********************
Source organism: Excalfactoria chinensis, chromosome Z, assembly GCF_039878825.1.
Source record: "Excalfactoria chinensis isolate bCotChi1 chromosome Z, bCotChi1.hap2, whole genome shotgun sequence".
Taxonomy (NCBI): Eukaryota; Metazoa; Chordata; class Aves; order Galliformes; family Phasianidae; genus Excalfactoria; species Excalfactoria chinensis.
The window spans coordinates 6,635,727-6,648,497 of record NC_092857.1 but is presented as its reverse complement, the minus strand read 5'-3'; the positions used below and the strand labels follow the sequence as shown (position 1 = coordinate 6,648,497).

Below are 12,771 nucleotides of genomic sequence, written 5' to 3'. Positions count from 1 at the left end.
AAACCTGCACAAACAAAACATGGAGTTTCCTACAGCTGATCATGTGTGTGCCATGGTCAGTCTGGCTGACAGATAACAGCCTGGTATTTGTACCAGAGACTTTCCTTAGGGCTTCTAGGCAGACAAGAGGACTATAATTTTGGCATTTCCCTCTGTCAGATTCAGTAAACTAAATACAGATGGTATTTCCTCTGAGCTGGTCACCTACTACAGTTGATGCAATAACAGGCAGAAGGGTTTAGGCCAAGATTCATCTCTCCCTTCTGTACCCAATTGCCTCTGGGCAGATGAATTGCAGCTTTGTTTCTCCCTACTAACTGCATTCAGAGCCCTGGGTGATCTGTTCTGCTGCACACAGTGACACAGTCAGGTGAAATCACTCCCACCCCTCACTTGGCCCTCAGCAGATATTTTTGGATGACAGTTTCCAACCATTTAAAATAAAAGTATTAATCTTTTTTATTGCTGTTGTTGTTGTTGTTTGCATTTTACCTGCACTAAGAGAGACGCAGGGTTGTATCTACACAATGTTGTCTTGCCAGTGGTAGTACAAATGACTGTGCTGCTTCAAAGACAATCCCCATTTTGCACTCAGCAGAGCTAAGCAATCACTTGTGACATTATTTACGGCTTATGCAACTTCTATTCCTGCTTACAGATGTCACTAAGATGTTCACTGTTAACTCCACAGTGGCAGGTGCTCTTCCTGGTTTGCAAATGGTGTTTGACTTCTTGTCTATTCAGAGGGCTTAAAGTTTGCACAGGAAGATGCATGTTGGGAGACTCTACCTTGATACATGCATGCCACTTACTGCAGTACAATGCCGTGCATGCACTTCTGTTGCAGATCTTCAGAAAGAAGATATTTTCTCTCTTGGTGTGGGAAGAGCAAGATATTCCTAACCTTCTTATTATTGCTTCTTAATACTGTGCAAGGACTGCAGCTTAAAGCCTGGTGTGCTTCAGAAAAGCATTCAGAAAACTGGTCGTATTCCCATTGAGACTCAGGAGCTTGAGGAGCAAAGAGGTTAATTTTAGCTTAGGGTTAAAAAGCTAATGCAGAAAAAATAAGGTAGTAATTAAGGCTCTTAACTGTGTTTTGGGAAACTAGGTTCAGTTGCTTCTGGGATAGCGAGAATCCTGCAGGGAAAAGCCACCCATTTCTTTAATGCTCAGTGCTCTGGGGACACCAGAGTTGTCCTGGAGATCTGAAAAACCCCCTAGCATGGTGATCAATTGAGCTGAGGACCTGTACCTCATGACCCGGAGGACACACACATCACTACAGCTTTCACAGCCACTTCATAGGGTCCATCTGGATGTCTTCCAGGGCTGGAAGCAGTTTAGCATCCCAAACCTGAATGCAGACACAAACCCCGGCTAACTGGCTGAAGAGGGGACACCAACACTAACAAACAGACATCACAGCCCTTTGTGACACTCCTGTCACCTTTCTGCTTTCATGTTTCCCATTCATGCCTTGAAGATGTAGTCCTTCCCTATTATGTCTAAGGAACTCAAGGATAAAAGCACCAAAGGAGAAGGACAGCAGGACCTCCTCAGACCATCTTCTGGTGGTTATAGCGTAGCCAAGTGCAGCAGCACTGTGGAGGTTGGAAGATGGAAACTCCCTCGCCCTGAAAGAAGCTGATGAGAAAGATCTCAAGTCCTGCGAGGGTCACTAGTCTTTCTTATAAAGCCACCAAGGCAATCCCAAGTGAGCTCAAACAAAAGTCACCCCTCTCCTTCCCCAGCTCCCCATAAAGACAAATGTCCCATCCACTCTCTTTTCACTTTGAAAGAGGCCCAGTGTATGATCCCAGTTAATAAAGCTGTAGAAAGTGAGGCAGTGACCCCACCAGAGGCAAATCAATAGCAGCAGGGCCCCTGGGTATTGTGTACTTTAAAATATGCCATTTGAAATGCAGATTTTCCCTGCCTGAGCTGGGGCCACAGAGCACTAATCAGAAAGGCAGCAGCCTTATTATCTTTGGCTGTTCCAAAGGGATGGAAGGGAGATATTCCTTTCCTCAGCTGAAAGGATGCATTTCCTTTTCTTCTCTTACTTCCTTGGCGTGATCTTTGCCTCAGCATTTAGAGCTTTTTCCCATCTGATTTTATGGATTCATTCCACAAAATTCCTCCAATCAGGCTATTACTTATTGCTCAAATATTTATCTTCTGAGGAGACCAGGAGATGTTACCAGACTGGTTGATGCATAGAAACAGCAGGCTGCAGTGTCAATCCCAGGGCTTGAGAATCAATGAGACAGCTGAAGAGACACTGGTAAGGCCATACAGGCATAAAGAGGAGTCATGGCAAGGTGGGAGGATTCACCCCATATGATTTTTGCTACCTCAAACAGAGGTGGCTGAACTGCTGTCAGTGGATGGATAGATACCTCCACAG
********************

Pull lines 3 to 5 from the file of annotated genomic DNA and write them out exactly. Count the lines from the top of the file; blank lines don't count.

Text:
Taxonomy (NCBI): Eukaryota; Metazoa; Chordata; class Aves; order Galliformes; family Phasianidae; genus Excalfactoria; species Excalfactoria chinensis.
The window spans coordinates 6,635,727-6,648,497 of record NC_092857.1 but is presented as its reverse complement, the minus strand read 5'-3'; the positions used below and the strand labels follow the sequence as shown (position 1 = coordinate 6,648,497).

Below are 12,771 nucleotides of genomic sequence, written 5' to 3'. Positions count from 1 at the left end.